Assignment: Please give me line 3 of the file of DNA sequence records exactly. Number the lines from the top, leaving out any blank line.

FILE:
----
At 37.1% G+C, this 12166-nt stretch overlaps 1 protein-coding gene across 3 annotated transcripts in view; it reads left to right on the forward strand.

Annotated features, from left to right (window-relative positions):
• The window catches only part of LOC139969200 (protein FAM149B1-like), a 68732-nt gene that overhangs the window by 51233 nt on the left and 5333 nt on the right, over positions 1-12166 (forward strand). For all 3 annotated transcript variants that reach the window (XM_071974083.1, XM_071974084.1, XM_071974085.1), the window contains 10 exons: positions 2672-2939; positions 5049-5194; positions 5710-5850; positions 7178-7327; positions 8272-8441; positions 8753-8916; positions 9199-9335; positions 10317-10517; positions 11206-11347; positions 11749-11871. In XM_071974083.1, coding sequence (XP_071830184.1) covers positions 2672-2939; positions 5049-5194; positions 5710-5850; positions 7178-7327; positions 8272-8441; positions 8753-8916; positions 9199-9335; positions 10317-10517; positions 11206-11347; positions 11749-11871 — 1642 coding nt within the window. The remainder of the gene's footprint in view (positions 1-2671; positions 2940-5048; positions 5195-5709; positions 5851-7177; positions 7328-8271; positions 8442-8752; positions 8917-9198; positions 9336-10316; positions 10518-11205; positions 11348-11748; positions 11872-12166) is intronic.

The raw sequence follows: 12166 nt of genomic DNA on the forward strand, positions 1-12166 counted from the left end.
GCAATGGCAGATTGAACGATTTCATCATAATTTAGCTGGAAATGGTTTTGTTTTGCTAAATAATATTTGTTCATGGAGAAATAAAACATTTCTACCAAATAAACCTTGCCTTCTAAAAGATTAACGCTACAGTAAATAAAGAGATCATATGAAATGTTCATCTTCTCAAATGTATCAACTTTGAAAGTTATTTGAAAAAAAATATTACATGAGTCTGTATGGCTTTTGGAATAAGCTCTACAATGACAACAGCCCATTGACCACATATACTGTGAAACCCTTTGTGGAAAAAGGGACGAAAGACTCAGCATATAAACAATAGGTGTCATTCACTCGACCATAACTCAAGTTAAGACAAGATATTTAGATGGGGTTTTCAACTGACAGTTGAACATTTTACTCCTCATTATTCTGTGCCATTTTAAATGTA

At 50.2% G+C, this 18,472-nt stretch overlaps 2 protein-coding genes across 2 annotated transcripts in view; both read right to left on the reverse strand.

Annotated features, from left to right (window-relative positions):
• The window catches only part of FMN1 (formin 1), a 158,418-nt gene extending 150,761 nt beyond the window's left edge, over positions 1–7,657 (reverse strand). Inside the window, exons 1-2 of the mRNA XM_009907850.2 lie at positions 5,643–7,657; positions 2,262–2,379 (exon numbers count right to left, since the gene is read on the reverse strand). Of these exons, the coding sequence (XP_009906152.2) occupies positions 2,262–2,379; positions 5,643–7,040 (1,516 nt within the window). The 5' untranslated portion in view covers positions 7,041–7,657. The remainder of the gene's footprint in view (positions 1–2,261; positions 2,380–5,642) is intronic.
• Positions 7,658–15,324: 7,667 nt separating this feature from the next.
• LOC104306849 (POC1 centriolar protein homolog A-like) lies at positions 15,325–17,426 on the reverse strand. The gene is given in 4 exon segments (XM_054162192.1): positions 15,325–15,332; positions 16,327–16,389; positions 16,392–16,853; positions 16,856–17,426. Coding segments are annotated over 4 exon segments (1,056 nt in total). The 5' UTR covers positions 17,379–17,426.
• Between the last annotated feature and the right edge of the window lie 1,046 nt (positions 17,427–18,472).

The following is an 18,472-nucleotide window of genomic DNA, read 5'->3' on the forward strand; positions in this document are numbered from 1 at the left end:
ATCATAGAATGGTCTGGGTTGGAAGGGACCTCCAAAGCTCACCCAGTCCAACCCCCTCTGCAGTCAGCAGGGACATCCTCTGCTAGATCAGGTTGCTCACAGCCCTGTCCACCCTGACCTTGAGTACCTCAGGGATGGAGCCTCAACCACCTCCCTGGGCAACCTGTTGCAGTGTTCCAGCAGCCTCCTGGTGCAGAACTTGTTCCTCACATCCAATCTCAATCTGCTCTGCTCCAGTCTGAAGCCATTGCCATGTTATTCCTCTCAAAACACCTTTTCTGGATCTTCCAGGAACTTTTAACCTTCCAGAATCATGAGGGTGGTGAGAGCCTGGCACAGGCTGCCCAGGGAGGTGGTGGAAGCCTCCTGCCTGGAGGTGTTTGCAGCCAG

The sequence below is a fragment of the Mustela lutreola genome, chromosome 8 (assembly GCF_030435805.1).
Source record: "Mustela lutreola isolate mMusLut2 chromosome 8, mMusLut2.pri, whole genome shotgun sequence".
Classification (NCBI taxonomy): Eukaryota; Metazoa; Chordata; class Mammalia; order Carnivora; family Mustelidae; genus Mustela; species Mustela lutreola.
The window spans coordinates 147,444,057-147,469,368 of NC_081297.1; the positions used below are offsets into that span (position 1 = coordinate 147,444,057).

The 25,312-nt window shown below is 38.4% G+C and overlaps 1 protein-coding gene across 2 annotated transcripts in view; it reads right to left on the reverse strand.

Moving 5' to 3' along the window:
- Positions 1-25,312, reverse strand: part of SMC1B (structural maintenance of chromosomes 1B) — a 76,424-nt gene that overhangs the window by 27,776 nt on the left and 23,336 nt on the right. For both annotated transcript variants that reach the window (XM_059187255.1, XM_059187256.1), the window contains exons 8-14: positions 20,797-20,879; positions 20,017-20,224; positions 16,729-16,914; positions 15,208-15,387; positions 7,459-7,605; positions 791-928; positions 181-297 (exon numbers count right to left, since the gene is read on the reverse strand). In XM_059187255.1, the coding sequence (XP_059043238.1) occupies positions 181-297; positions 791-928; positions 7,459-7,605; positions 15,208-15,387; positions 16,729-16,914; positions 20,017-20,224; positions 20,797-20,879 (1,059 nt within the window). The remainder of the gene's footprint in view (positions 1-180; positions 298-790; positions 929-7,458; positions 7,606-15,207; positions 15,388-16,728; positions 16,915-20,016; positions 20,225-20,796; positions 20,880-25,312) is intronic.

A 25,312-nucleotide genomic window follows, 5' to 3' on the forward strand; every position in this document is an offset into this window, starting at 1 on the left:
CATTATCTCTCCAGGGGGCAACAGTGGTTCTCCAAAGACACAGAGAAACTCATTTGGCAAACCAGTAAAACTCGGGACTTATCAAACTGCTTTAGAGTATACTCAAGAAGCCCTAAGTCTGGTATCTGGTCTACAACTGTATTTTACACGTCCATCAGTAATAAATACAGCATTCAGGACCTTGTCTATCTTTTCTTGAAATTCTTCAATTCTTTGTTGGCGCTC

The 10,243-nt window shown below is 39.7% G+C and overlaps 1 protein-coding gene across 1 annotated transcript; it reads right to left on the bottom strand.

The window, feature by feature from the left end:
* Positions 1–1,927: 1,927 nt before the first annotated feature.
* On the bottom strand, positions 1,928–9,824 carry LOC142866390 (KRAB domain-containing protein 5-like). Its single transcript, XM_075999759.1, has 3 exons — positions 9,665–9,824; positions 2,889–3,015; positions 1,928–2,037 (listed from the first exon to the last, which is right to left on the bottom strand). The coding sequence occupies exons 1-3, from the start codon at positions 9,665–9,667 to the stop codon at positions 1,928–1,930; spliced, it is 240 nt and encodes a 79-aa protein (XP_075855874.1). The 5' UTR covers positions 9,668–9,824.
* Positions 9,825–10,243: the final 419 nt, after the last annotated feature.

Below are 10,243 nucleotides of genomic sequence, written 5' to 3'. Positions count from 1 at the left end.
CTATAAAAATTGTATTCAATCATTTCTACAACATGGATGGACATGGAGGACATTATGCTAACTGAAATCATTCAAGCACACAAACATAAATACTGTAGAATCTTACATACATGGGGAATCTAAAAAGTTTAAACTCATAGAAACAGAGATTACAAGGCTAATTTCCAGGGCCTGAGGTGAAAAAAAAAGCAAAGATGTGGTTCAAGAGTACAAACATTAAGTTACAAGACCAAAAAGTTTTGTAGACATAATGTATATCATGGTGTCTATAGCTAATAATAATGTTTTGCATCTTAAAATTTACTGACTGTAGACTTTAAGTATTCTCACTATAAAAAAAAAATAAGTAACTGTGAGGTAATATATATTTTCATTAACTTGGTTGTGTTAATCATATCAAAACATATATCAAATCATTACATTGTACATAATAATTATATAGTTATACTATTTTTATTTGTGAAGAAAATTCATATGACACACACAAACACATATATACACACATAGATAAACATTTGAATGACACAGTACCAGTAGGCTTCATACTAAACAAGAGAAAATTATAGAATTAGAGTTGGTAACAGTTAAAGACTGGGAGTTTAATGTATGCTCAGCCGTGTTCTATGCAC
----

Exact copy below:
• The window catches only part of LOC139969200 (protein FAM149B1-like), a 68732-nt gene that overhangs the window by 51233 nt on the left and 5333 nt on the right, over positions 1-12166 (forward strand). For all 3 annotated transcript variants that reach the window (XM_071974083.1, XM_071974084.1, XM_071974085.1), the window contains 10 exons: positions 2672-2939; positions 5049-5194; positions 5710-5850; positions 7178-7327; positions 8272-8441; positions 8753-8916; positions 9199-9335; positions 10317-10517; positions 11206-11347; positions 11749-11871. In XM_071974083.1, coding sequence (XP_071830184.1) covers positions 2672-2939; positions 5049-5194; positions 5710-5850; positions 7178-7327; positions 8272-8441; positions 8753-8916; positions 9199-9335; positions 10317-10517; positions 11206-11347; positions 11749-11871 — 1642 coding nt within the window. The remainder of the gene's footprint in view (positions 1-2671; positions 2940-5048; positions 5195-5709; positions 5851-7177; positions 7328-8271; positions 8442-8752; positions 8917-9198; positions 9336-10316; positions 10518-11205; positions 11348-11748; positions 11872-12166) is intronic.